Scott Pilgrim vs. the World, by Albert W. Vogt III

What would a movie look like that is tailored to the Nintendo generation and that is set in the Toronto hipster scene? It would look like Scott Pilgrim vs. the World, and it is my second favorite movie of all time. It came out in 2010, so I am not worried about spoiling much. It is hard to believe that it has been ten years already! When it arrived in the theaters, I saw it five times. That is only a couple viewings short of what I give to your typical Star Wars release. Something about it captivated me. While I do not consider myself a hipster (maybe a Catholic one?), I do feel firmly within the boundaries of the Nintendo generation. I am not Canadian, though nothing against our neighbors to the north. I have a great uncle that lives in British Columbia. The real reason I was so entranced by it was because it is about a character, Scott Pilgrim (Michael Cera), who fights for love. It is a simple concept with a hilarious yet endearing wrapping.

Scott Pilgrim vs. the World is directed by Edgar Wright, and if you want a more full explanation as to why I think he is brilliant, see my review of The World’s End. In short, he does not waste time in his films, and Scott Pilgrim vs. the World may be his masterpiece. A brief illustration can be found in the scenes following Scott’s first encounter with Ramona Flowers (Mary Elizabeth Winstead), the woman that captures his heart. His pursuit of Ramona is complicated by the fact that he is already dating the much younger and perkier Knives Chau (Ellen Wong). This conflict causes him a bit of consternation, and he mopes through the next few scenes as he longs to be with Ramona but does not want to go through the difficulty of letting Knives down (been there, buddy). Instead of watching Scott be sad for endless, pointless minutes establishing what was already evident, Wright using a series of cuts that show that Scott’s mind is elsewhere, while also moving the story along from scene-to-scene. This short section of the movie is so good, you could almost just watch it to understand not only what is going on, but to also get Wright’s style overall.

When I mentioned earlier that Scott fights for love, I meant that Scott Pilgrim vs. the World presents that idea quite literally. When it becomes evident that he and Ramona are destined for each other (and after somewhat artlessly ending his relationship with Knives), he is alerted to the fact that he must defeat her seven evil exes in order for them to continue to be together. He comically does not take them seriously at first. This all changes when his band’s (the unfortunate but funny Super Mario Brothers reference, Sex Bob-omb) gig is interrupted by the first evil ex, Matthew Patel (Satya Bhabha). Their brawl, and the subsequent ones with the next six, form the backbone and self-realization arc for Scott’s character. They are also treated as levels in a video game, and I found this concept to be one of the coolest and most imaginative ideas for a film that I can remember seeing. He even collects an extra life along the way, which comes in handy when he is killed by the final “boss,” Gideon Graves (Jason Schwartzman).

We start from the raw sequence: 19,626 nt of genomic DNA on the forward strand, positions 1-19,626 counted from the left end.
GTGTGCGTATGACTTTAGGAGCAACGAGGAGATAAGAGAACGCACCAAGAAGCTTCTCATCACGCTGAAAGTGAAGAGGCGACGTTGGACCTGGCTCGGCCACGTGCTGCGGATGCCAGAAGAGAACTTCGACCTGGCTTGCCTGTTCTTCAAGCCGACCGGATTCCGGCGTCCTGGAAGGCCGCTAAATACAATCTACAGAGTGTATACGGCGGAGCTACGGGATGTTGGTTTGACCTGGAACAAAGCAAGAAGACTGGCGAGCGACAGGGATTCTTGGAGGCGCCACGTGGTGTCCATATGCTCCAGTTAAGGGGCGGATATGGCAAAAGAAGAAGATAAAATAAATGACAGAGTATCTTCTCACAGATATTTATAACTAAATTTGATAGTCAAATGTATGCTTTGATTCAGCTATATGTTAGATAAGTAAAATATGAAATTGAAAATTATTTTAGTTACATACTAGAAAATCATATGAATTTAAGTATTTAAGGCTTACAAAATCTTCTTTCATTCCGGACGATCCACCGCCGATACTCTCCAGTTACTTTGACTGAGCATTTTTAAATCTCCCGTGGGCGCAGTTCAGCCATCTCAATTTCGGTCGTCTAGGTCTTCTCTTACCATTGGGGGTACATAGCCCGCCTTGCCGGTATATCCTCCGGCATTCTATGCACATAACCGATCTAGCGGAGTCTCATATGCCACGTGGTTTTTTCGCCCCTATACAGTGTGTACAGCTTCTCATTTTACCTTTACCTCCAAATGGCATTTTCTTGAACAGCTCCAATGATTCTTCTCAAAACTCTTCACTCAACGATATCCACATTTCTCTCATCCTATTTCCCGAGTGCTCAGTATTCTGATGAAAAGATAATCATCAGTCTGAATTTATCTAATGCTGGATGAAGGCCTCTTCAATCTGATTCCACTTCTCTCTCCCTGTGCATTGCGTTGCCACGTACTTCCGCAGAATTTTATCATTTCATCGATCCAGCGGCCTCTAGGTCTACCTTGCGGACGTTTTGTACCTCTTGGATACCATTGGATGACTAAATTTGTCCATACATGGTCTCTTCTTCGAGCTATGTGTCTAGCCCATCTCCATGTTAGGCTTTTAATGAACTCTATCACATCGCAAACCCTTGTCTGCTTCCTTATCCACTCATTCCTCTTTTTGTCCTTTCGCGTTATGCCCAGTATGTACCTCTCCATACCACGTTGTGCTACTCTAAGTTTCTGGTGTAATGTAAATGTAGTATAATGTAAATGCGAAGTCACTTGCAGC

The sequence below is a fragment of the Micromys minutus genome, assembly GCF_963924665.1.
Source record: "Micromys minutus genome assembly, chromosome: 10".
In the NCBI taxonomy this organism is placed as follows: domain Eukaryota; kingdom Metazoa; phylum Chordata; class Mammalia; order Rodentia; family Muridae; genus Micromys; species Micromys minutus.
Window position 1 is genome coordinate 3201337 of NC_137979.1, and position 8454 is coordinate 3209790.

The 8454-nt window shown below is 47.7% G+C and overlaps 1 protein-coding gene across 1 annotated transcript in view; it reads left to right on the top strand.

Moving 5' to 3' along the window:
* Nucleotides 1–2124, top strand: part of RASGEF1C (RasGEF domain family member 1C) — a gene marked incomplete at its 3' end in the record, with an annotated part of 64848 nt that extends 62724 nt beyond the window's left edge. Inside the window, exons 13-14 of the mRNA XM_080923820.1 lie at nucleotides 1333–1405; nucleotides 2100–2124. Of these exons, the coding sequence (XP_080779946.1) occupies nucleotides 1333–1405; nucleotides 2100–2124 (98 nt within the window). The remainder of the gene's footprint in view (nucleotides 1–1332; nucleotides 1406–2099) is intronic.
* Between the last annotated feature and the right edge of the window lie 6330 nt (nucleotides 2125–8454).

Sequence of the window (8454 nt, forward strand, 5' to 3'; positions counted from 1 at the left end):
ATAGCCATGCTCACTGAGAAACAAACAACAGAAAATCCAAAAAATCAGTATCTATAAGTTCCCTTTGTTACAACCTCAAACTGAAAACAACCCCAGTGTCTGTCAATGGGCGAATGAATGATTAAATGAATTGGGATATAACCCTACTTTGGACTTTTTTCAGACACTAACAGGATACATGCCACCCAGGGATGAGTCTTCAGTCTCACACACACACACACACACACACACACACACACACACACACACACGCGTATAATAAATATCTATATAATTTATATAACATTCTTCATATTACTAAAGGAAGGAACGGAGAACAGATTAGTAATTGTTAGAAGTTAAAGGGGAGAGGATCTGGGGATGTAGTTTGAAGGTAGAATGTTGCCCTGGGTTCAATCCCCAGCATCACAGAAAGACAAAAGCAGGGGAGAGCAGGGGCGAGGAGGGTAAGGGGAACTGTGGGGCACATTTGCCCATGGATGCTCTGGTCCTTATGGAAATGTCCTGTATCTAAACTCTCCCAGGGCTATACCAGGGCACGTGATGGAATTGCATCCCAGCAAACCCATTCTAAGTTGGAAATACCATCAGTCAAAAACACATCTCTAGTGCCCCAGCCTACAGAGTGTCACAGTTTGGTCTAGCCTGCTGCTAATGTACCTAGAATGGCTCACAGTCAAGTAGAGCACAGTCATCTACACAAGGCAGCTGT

Scott Pilgrim vs. the World presents some real life issues in a creative way. When Scott has to break up with Knives, he complains, “But it’s haaaaaaaaaaard!” Life is like that, though. God did not build us for comfort. The things that are worth pursuing, like Ramona for Scott, are not always going to be obtained easily. Like salvation, sometimes you have to overcome the demons we encounter, and they are not to be taken lightly. Scott’s roommate, Wallace Wells (Kieran Culkin), put it best when he admonished Scott by saying that if he wants something bad enough he needs to fight for it. Of course, our faith tells us that there are other ways of fighting than with our fists. Still, you can at least applaud Scott’s determination.

Scott Pilgrim vs. the World is a sweet story, though not necessarily kid friendly. There are some themes that are not exactly in keeping with Catholic teaching, but they are treated in such a way as to be funny and light hearted. Overall, the point of the film is Scott’s heroic quest, and that should be celebrated.

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